Tuesday, June 21, 2011

Historical Novel Society Conference

I attended my first Historical Novel Society conference this past weekend and had a blast. The Historical Novel Society has a broad definition of historical fiction that includes historical romance, historical fantasy, and alternate history. Thus, the master of alternate history, Harry Turtledove, not only was there but was also a guest of honor.

I'm not going to name any of the books I bought or heard about at the conference, both because I haven't read any yet and because I'd be afraid of offending an author by forgetting to mention their book, but I will make an exception for Dr. Turtledove because he spoke in his entertaining keynote address about the role of serendipity in finding cool book ideas.

Turtledove was looking through some stamp-collecting materials of his daughter's and found a reference to a false king of Albania who managed to reign for five days before skedaddling right before the rightful king arrived. Turtledove's interest was piqued. He researched wily circus acrobat Otto Witte and decided to write a book about him. However, because Otto's life was too strange to be plausible, Turtledove wrote the novel, not as historical fiction, but as a comic fantasy, Every Inch a King.

What a great reminder to look for story ideas everywhere! And I came home with a cool book I probably would never have heard of otherwise.

The hot topic at the conference was "marquee names." The historical novels that get the big publicity push from publishers not only tend to be set in a limited range of places and time periods, but also they increasingly feature people with "marquee names" such as Tudor, Borgia, and Cleopatra.

Anxiety about marquee names dominated many conversations and some panels. Although most authors wanted to write what they wanted to write, one editor on the "Selling Historical Fiction" editors' panel said outright that an author could not sell a historical novel nowadays without a marquee name unless she or he was "an amazing writer." On other panels, authors revealed that they had included a famous person as a minor character in their novels solely to make them more marketable. Other authors had been pressured by their agents to write a book starring a marquee name so that they could move up from the midlist to the big leagues.

I'm tired of reading about the same people over and over again, and many of the other historical authors I spoke to were as well. As a matter of principle, I no longer buy novels about Tudors, no matter how interesting the books look, and I do buy historical novels that are about everyday people or that are set in less-popular time periods or places.My tiny message to publishers that enough is enough.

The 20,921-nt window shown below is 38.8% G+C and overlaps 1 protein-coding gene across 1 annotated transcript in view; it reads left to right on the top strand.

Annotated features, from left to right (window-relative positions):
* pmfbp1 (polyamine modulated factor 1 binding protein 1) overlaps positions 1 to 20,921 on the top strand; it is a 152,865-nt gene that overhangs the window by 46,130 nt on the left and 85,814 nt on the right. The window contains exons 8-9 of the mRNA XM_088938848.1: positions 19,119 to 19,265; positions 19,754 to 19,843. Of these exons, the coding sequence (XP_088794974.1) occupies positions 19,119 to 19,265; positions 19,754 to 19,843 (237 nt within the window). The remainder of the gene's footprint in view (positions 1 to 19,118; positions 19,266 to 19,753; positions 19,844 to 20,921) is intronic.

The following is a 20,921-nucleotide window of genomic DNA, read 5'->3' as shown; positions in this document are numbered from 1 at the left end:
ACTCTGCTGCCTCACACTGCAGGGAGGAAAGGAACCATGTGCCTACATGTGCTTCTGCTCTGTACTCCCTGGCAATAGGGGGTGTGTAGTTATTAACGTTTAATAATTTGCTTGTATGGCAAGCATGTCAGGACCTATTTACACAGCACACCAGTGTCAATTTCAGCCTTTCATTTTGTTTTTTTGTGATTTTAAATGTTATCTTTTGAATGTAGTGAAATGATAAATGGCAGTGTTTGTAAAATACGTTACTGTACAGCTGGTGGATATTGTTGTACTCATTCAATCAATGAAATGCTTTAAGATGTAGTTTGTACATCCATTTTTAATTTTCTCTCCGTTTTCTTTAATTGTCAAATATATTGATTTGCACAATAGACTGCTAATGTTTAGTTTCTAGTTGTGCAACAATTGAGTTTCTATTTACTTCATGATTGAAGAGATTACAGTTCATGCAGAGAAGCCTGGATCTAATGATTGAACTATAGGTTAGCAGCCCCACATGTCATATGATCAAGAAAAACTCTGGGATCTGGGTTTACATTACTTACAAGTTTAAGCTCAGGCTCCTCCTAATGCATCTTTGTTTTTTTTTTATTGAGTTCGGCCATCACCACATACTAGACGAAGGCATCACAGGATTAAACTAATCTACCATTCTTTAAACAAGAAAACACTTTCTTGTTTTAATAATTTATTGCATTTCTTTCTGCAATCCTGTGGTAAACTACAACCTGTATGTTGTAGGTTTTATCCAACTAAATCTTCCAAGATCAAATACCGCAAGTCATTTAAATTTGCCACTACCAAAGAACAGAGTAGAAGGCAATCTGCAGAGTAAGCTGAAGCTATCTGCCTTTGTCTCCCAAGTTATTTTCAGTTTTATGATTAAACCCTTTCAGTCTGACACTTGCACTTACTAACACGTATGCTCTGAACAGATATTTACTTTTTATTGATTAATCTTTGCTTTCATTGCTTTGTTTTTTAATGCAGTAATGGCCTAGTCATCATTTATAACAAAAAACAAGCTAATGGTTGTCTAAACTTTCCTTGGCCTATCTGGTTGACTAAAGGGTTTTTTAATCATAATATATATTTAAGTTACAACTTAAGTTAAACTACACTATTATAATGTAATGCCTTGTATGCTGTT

Luckily, that editor did not speak for every publisher. I came home with many novels set in ancient times; who knew there were so many recent ones? I also bought many novels published by major publishers that were set in unusual times or places or that did not feature a marquee name.

The HNS conference was particularly fun because there were only 300 attendees. The small attendance made it easier to meet people, reduced the crowds at panels, and allowed you to run into people over and over again.

I could go on and on, but I'll just mention some of the highlights for me. •Having in-person conversations with my long-time friend and mentor Lynna Banning. •Being on a panel and making some good contributions to the discussion. •Seeing the look of excitement on the face of the person who won Like Mayflies in a Stream in the raffle after the panel. •Sitting next to fascinating people at meals and having interesting conversations about topics as diverse as Jewish mysticism and the Civil War. •Attending panels on YA books and talking to people who've written YA, which has convinced me to write a YA novel.

To learn more about the Historical Novel Society and how to join, visit http://www.historicalnovelsociety.org/. Membership fees include two magazines, one that reviews new historical novels and one that features interviews with authors and articles about topics of interest to writers, as well as some marketing help. Next year's conference, to be held in London in September 2012, sounds as if it will be a real treat.

I'll be blogging again on Sunday, July 5. Until then, enjoy your summer!

—Shauna Roberts


Charles Gramlich said...

I did not know they had a historical novel society. That's cool. I wonder if Candy knows about it.

Shauna Roberts said...

A couple of years ago, one of her St. Cyr novels was a Top Pick in the society's review magazine, and alerted her. I had the impression she hadn't heard of the society before, but I don't know whether she looked into it after that.

KeVin K. said...

Well, my rule has always been only spend money earned through writing on writers' conferences. So the plan is:
1. Join Historical Novel Society
2. Write historical novel.
3. Have it published by a major house.
4. Attend 2013 Historical Novel Society Conference.

Okay, I can handle 1, 2, & 4 on my own. Going to need the cooperation of a major house for #3. Otherwise doable...

I envy you the experience, Shauna. Sounds like a wonderful conference. Interesting insight into the trends of the market and the differences between editors' views on what's needed. And to know what the 'name' writers are worried about.
Now I have another Turtledove title for my TBR list.

Shauna Roberts said...

It was great fun, KEVIN. I really enjoy writers' conferences far more than fan conferences.

As for getting your novel published by a major house, I think there are a few Tudor-related people who are not yet the subject of a novel. Henry VIII's chamberpot emptier, for example. Probably.